“These are the Gen Zers and Millennials who unabashedly enter the workforce with the belief that balancing their lives and work is critical, and that working on something meaningful is important,” he says. “As a baby boomer, I can relate.”
Another group primed to rethink what career success should look like are the millions of workers, across all ages and industries, who were emotionally shaken by the isolation, desperation and distress that erupted when the pandemic rocked their world.
“Their reaction reminds me of that great scene in “Network” when from his television news desk, Peter Finch tells people to open their windows and yell, “I’m as mad as hell, and I’m not going to take it anymore,” says Patterson.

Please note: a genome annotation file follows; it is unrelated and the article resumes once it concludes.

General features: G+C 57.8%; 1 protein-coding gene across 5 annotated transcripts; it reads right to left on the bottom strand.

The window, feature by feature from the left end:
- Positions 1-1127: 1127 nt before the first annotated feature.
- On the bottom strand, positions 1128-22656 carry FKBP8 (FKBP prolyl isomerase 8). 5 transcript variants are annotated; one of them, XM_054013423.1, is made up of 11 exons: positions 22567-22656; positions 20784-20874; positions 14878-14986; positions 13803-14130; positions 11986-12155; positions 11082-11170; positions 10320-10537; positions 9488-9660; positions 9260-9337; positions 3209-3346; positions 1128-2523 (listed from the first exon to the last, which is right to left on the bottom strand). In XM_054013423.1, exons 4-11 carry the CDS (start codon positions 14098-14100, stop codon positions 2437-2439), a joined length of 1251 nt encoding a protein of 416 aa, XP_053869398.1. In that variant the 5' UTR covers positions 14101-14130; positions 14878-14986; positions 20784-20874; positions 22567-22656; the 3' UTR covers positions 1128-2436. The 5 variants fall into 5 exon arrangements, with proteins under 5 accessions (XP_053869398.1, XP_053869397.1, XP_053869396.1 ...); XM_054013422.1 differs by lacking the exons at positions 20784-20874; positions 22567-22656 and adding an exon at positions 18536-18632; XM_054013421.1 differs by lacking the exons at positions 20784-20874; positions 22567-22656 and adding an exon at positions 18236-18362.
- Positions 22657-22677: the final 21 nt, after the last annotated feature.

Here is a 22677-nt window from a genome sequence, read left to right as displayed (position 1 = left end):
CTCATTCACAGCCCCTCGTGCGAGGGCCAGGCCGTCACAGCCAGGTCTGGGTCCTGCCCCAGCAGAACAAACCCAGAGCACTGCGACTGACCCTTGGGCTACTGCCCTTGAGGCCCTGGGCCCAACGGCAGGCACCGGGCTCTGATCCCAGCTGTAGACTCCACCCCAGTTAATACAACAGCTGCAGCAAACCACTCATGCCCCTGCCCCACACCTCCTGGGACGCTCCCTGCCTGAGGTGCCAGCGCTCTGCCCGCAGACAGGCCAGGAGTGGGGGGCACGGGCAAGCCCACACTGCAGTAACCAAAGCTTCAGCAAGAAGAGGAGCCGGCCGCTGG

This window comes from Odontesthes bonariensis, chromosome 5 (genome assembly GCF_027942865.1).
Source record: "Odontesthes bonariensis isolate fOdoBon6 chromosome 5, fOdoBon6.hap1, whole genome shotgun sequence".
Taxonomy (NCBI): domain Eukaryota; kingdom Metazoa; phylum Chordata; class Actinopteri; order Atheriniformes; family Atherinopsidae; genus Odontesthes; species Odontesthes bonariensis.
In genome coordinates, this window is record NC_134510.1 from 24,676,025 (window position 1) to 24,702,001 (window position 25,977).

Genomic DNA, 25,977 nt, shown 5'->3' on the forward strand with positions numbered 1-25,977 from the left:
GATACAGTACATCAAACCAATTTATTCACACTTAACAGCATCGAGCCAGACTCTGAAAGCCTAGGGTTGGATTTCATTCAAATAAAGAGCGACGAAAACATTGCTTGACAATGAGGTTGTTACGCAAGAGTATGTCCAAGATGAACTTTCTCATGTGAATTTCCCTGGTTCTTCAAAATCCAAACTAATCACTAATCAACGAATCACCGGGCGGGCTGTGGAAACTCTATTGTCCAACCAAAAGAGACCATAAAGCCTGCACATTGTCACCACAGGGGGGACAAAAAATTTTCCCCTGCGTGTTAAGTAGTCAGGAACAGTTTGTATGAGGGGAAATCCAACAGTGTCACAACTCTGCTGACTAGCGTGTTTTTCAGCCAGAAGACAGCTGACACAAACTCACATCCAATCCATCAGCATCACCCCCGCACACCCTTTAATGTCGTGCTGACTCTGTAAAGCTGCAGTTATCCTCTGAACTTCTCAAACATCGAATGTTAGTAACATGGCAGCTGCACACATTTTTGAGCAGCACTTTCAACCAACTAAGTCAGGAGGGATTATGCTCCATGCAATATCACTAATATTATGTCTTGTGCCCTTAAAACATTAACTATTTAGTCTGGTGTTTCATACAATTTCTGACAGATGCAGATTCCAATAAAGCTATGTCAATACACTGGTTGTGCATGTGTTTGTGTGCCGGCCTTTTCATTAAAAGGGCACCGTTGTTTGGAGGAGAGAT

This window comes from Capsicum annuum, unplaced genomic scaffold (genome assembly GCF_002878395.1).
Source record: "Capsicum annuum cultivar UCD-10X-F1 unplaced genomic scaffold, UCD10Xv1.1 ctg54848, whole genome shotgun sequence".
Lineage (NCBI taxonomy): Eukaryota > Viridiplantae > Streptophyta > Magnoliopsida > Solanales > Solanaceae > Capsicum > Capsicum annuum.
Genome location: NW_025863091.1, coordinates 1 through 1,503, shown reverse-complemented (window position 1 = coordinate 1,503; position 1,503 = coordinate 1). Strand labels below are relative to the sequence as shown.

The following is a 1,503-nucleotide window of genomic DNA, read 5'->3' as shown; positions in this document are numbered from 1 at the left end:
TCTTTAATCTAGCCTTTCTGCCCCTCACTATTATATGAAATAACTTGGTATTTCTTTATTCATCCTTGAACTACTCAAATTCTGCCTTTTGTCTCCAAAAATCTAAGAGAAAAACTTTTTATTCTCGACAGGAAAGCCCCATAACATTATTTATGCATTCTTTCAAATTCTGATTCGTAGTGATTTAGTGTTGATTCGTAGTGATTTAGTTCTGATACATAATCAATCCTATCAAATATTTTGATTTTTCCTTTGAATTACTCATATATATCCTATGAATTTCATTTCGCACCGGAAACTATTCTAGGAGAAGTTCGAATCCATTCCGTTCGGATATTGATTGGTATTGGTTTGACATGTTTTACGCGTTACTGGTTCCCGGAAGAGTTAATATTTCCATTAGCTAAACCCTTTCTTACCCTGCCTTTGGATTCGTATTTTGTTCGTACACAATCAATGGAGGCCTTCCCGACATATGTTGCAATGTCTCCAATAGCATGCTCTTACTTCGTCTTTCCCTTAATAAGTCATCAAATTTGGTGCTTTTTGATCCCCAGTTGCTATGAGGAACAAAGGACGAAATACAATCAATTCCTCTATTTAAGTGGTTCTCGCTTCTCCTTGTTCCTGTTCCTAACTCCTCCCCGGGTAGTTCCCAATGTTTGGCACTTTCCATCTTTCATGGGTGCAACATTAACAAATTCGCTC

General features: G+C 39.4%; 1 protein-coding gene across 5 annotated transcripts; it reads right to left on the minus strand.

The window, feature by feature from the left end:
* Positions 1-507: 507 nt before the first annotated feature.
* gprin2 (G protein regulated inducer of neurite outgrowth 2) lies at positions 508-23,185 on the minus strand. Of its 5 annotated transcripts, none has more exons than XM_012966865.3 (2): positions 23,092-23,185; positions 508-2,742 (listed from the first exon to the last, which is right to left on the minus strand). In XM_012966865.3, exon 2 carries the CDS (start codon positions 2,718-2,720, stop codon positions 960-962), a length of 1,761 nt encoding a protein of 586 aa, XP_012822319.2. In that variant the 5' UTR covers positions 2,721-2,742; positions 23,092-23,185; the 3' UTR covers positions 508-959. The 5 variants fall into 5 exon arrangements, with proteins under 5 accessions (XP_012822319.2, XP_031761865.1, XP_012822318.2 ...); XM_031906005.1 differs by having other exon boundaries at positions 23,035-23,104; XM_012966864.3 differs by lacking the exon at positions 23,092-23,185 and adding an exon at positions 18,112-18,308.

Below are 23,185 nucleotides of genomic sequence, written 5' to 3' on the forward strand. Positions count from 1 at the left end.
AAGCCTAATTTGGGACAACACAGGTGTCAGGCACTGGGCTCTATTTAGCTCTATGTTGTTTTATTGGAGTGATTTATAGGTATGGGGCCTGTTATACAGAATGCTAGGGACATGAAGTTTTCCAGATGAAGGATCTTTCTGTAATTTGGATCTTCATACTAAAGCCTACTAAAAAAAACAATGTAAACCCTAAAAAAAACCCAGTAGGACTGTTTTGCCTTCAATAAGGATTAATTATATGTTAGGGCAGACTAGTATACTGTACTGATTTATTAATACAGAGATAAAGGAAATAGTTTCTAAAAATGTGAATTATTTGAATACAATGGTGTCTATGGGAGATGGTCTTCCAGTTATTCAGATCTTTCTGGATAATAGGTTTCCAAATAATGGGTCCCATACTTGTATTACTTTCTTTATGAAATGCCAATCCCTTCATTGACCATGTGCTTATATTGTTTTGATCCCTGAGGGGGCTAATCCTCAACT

He says that this widely diverse second group has one thing in common: they’ve been disillusioned and unhappy for a long time for several reasons, including their work situation.
“The pandemic hit and many in the workforce just took their gloves and bats, threw them onto the field and said they were not going to take it anymore,” he says. “That people are rethinking the importance of their personal emotional and physical health, an overall need for fairness and equity, and the impact of giving and making a difference, are positive trends.”
Making positive changes in your life begins with changing your mindset that moving up the corporate ladder is the only way to achieve success, says Patterson.
“The ladder is a myth,” he says. “There’s no guarantee that you will rise beyond a certain point, especially if you are not a white male. If you think that hard work and doing a good job should speak for themselves, think again. It’s not about performance, it’s about the judgment of your performance, often by people who don’t know you.”